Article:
This may be a good time to get on board
Naspers, the undisputed JSE heavyweight champion, weighs in with a market cap of R1.45 trillion. But its market cap should arguably be R450m (31%) higher than it is. That would lift its market cap to R1.9 trillion, putting it in line with the value of its 31.17% stake in Tencent, a Chinese internet, gaming and tech giant.
Looking at the market cap conundrum another way, if the market is valuing Naspers’s holding in Tencent at its full R1.9 trillion, it is placing a negative value of R450m on its other assets. They are assets which in Naspers’s year to March generated revenue of $3.9bn with the bulk ($3.65bn) from e-commerce interests.
“Shareholder pressure on Naspers’s management to take action to unlock value is mounting,” says Evan Walker of 36One Asset Management.
Not that such calls are new. “They have been around since Naspers’s share price was R200,” says Walker. That was 10 years ago. Naspers’s price is now R3,370.
Solutions punted by analysts include splitting Naspers into two separate companies, one housing Tencent; one its other assets. Another has been for
Tencent to acquire Naspers.
There have also been calls for Naspers to sell its entire stake in Tencent.
But finding a buyer with the financial muscle would be a tough call. If one were found the Chinese government would probably block any move that would place such a large interest in the strategically important Tencent into foreign hands.
Naspers CEO Bob van Dijk has acknowledged that the value gap is too high and has committed Naspers to investigate “structural options”.
Where Naspers has been acting is in accumulating substantial cash resources.
In March, it announced the sale of 2% of its stake in Tencent for $9.76bn. This left Naspers sitting on net cash of $8.2bn at the end of its past year. It’s a sum set to grow.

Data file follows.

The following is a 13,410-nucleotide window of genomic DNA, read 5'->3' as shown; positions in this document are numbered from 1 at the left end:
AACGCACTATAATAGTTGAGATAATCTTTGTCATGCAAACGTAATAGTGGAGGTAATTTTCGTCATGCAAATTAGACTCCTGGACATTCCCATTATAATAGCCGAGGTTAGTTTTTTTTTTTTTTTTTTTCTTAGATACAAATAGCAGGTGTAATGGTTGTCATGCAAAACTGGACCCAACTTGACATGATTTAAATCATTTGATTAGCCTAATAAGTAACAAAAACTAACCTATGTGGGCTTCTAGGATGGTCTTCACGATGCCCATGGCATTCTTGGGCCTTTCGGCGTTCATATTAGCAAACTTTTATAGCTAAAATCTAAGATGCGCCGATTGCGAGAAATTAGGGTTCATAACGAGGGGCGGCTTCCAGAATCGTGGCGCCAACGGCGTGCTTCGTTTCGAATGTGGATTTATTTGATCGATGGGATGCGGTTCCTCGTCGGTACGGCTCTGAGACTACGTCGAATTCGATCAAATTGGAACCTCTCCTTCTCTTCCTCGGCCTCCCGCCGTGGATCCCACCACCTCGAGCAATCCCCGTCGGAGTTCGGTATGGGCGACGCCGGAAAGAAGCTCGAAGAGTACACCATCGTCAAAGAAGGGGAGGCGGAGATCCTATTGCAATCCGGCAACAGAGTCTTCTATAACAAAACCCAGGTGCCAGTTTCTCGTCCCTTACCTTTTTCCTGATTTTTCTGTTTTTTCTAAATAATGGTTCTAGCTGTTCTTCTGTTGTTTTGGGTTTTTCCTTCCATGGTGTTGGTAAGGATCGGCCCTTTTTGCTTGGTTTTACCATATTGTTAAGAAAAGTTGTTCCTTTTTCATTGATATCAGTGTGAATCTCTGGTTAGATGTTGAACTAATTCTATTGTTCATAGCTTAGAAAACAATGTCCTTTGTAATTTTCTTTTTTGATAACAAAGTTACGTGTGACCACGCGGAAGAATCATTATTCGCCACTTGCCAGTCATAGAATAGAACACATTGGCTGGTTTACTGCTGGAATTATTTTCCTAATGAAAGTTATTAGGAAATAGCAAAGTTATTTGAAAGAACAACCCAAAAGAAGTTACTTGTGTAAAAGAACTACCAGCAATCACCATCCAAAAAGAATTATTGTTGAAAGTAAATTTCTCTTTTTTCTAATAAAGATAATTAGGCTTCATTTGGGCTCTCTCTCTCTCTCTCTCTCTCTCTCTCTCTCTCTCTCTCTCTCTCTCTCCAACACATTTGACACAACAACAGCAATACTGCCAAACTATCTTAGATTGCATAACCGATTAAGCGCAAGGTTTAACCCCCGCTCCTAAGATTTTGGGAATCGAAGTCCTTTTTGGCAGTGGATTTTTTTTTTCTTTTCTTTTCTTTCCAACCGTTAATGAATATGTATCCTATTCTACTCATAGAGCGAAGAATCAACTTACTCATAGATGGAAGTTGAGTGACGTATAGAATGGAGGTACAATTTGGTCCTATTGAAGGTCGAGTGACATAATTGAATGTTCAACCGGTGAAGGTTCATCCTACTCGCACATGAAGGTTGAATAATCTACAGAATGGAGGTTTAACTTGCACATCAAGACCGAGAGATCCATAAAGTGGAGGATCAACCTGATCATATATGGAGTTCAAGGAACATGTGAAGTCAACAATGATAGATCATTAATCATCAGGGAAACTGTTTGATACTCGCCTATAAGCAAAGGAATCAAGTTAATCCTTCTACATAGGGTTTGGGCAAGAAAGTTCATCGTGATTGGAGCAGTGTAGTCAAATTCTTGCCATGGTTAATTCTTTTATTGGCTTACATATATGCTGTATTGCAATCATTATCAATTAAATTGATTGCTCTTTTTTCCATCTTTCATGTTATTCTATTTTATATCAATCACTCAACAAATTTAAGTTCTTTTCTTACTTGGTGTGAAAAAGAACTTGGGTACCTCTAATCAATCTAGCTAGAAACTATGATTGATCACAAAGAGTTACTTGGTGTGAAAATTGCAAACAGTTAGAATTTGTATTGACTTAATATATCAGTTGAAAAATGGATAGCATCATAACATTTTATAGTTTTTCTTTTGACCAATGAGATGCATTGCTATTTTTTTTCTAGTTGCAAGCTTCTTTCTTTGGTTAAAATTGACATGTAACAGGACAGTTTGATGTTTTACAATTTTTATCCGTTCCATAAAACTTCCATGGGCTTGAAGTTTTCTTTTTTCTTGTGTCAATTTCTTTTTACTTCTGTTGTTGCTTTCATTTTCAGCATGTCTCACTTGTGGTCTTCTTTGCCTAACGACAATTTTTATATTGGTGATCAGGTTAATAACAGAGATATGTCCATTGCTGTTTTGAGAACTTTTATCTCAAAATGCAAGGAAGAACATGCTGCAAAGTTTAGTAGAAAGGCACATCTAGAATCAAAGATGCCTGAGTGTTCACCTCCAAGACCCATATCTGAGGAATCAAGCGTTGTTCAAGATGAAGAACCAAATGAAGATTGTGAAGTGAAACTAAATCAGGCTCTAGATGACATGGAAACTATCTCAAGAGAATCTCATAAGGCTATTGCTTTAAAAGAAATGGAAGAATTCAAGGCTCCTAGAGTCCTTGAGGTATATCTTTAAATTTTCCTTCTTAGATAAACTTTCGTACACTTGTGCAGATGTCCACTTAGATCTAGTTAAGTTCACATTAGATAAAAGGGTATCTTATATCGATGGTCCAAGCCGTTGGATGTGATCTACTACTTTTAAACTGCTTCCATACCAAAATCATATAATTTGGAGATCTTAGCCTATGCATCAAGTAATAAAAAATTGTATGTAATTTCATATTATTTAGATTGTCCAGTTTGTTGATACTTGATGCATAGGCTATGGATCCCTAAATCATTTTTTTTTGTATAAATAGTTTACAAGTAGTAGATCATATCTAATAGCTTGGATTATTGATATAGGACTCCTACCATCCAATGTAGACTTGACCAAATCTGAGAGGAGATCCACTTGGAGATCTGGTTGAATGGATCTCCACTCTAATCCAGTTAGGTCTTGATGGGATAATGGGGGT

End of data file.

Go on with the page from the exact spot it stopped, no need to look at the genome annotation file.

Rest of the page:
In May Naspers announced that it has agreed to sell its 11.18% stake in Indian e-commerce group Flipkart to Walmart for $2.2bn. Flipkart was a winner for Naspers, generating an internal rate of return of 32% on the $616m it has invested in the Indian group since acquiring its stake in 2012.
Since its year end Naspers has already closed a big deal: a 22.75% stake in German-headquartered online food delivery group Delivery Hero for $775m. It has the makings of another winner investment.
But for now, and probably many years to come, Naspers is dominated by Tencent which, in the past year, contributed a trading profit of $3.675bn on an economic interest basis.
Tencent, in which Naspers bought its stake in 2001 for $33m, keeps powering ahead. In its year to December Tencent upped revenue by 56% to $36.4bn. Profit attributable to shareholders grew by an even stronger 74% to $10.94bn.
In the first quarter of Tencent’s new year revenue was up 48% to $11.7bn. Profits attributable to shareholders rose 61% to $3.7bn.
With Naspers’s price down 17% from November, when it was at its highest yet, this could be the ideal time to take the plunge. ●